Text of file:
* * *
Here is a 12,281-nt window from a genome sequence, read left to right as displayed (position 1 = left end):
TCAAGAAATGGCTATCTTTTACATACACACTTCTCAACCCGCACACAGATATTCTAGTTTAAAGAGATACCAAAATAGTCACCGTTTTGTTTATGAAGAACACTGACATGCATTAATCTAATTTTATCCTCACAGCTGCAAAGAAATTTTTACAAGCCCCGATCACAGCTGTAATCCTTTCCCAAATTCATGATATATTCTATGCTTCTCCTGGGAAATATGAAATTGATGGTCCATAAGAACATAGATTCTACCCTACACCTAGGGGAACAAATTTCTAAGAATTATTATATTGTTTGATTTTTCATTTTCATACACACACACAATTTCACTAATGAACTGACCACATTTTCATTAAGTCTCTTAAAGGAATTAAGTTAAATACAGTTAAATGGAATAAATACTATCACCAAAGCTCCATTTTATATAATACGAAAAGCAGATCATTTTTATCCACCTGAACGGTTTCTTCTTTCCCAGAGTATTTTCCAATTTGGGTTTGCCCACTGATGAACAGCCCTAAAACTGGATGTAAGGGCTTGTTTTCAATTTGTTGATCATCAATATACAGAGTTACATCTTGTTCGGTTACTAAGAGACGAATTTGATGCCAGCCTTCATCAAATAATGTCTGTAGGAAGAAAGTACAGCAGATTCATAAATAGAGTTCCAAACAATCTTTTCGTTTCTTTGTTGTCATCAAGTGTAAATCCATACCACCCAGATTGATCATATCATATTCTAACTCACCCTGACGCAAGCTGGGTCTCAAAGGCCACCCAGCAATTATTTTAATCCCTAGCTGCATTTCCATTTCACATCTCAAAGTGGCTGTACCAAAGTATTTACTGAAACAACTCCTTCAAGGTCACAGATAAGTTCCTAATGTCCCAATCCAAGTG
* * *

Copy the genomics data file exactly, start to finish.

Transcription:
Here is a 12,281-nt window from a genome sequence, read left to right as displayed (position 1 = left end):
TCAAGAAATGGCTATCTTTTACATACACACTTCTCAACCCGCACACAGATATTCTAGTTTAAAGAGATACCAAAATAGTCACCGTTTTGTTTATGAAGAACACTGACATGCATTAATCTAATTTTATCCTCACAGCTGCAAAGAAATTTTTACAAGCCCCGATCACAGCTGTAATCCTTTCCCAAATTCATGATATATTCTATGCTTCTCCTGGGAAATATGAAATTGATGGTCCATAAGAACATAGATTCTACCCTACACCTAGGGGAACAAATTTCTAAGAATTATTATATTGTTTGATTTTTCATTTTCATACACACACACAATTTCACTAATGAACTGACCACATTTTCATTAAGTCTCTTAAAGGAATTAAGTTAAATACAGTTAAATGGAATAAATACTATCACCAAAGCTCCATTTTATATAATACGAAAAGCAGATCATTTTTATCCACCTGAACGGTTTCTTCTTTCCCAGAGTATTTTCCAATTTGGGTTTGCCCACTGATGAACAGCCCTAAAACTGGATGTAAGGGCTTGTTTTCAATTTGTTGATCATCAATATACAGAGTTACATCTTGTTCGGTTACTAAGAGACGAATTTGATGCCAGCCTTCATCAAATAATGTCTGTAGGAAGAAAGTACAGCAGATTCATAAATAGAGTTCCAAACAATCTTTTCGTTTCTTTGTTGTCATCAAGTGTAAATCCATACCACCCAGATTGATCATATCATATTCTAACTCACCCTGACGCAAGCTGGGTCTCAAAGGCCACCCAGCAATTATTTTAATCCCTAGCTGCATTTCCATTTCACATCTCAAAGTGGCTGTACCAAAGTATTTACTGAAACAACTCCTTCAAGGTCACAGATAAGTTCCTAATGTCCCAATCCAAGTG